From Nigerian Refugee to Accompanier in Colombia

Report received May 17, 2013 from Bemene Piaro, now an Urabá-based accompanier for the month of June.

About 17 years ago, I got on an overcrowded bus with my father, Bliss, and my sister Nia, and that was the last thing I remember of my childhood in Nigeria. We spent the following two years in Togo, a neighboring country as refugees, relying on food rations from the United Nations High Commission for Refugees (UNHCR) and struggling with the language barrier. My only experience of the violent conflict between the Ogoni and the Nigerian government over Shell Oil’s mining activities are confused scenes of random gun shots that prevented us from going to the farm one morning and several occasions of rumored violence that led to me being sent out of my village and away from my grandmother, to whom I was close, to live with one uncle after another in various cities, as the male members of our household, including my father, fled from the village in which I was born. It is not until I came to the US, two years after leaving Nigeria, that I was able to watch a graphic documentary of the heinous acts of physical and environmental violence that took place in the group of villages that compose Ogoniland. Many other Ogoni children were not so lucky and not only witnessed more violence but were not able to leave the country and now continue to live with the long term impact of environmental degradation and pollution that resulted from oil spills.  This is an experience that will stay on my mind during the month of June as I learn of the far more distressing experiences of Afro-Colombians living in displacement within their own country.

On June 4, I and Alison Wood, who currently resides in Tucson Arizona, will travel to Urabá, Colombia, in South America to be co-accompaniers and participants in the Colombia Accompaniment Program. The Colombia Accompaniment Program is a partnership between the Presbyterian Peace Fellowship, PC(USA) World Mission and the Presbyterian Church of Colombia, and it primarily trains and deploys U.S. citizens on short-term missions to Colombia to serve as witnesses of the violation of the human rights of Colombians who have been displaced by the internal strife of the past 40 years. At the accompaniment training that takes place in March and October each year at Stony Point Conference Center in New York, future accompaniers learn that the civil war in Colombia is primarily a struggle over land rights which has grown more gruesome as cocaine trafficking has become a major component. Now the most distinguishing trait of the conflict is the overwhelming number of armed parties, including guerillas, paramilitaries and the military, and the unequaled high prevalence of internally displaced people. Even compared to Syria and Sudan, Colombia has the highest proportion of displaced people living within its borders. On April 12, 2013, the murder of the son of a land right activist Narcisco Enrique Teheran Mejia in his bed following death threats and paramilitary operations in his area reminded us that despite claims by the Colombian government that there are no longer paramilitaries, and in spite of ongoing peace talks between the government and the main guerilla the FARC, Colombians continue to be killed and their rights to be violated. Yet the U.S. has provided over $8 billion in primarily military aid to this country in the past 10 years and currently has significant military presence in the country. Clearly the relationship between the U.S. and Colombia and our role in the conflict is intricate, but as U.S. citizens, our presence in Colombia with those who are being threatened has the special capacity to diffuse some of the danger and tension, perhaps by reminding the armed actors that threats and violence will be recorded and reported and justice demanded.  We also provide a pastoral presence as we listen to the stories of those who are trying to rebuild lives after displacement and violence.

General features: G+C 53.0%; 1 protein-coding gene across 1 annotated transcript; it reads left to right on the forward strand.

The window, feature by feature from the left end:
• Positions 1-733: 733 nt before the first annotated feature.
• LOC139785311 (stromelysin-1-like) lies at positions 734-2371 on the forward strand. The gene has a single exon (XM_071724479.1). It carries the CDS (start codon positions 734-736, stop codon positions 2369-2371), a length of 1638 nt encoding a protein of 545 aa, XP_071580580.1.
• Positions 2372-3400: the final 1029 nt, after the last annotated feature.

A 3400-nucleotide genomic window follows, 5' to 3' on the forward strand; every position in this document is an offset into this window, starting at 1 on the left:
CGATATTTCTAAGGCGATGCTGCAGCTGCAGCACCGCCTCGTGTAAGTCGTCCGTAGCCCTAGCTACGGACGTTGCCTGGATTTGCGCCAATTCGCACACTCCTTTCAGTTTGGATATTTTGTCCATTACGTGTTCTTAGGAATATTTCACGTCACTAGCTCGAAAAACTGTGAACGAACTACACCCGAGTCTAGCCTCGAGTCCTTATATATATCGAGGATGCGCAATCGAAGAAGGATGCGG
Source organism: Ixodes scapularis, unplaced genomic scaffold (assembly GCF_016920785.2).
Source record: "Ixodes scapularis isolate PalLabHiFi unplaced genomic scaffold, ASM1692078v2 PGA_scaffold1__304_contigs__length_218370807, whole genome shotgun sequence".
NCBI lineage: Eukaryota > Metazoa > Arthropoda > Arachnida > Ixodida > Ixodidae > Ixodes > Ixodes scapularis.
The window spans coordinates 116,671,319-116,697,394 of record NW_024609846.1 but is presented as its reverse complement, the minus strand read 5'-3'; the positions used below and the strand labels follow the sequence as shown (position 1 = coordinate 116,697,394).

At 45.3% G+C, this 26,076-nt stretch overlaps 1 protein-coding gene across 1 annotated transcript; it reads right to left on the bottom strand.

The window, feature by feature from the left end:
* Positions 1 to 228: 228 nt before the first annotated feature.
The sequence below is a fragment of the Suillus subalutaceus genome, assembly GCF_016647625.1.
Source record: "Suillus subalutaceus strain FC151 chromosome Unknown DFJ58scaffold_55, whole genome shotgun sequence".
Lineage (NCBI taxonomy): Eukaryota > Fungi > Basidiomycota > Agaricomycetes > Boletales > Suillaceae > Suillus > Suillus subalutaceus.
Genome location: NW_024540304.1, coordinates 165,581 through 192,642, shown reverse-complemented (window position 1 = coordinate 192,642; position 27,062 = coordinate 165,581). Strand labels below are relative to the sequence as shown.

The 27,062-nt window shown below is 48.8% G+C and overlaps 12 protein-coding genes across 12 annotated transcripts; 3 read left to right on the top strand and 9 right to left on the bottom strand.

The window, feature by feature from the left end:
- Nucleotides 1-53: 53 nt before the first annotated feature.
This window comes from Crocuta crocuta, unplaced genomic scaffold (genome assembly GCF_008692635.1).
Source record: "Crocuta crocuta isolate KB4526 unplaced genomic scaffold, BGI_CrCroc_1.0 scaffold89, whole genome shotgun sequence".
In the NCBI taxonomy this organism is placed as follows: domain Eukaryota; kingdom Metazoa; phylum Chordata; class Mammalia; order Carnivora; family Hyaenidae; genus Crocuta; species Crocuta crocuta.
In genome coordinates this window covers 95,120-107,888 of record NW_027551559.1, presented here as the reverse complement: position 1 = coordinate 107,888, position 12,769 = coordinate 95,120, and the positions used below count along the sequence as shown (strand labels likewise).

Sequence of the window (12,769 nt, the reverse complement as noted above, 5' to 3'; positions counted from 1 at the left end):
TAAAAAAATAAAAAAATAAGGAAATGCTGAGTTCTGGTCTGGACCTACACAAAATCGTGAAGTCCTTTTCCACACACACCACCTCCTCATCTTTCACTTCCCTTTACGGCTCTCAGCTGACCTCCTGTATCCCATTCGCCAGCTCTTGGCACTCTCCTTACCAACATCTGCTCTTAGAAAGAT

As accompaniers our primarily role is to be visible and present in places required of us by the local Presbyterian church. We are also invited to home stays and to different places in the community where we hear the stories of those living in displacement. We write weekly reports to tell the stories we hear and or record any occurrences during our stay. While some accompaniers have heard stories of deaths in their community due to violence, and have been present to comfort the families, no accompaniers have ever been attacked or harmed in anyway, and as the accompaniers are also accompanied by locals who do their best to assure our safety, the greater danger is that risky behavior on our part will cause harm to befall our local hosts. Our weekly reports have to first be approved by the staff of the Presbyterian Church of Colombia, and that approval is only given after it has been ascertained that the reports contain no information that would increase the threat against a particular person should it be read by the “wrong” people. It is under these conditions that over 90 accompaniers have lived in solidarity with Colombians in their own country, and hopefully many more, including our own Donna Obe (in August), will continue to do so as long as the conflict continues.

For more information about the Colombia Accompaniment Program or to register for a training visit the PPF Colombia Accompaniment Program page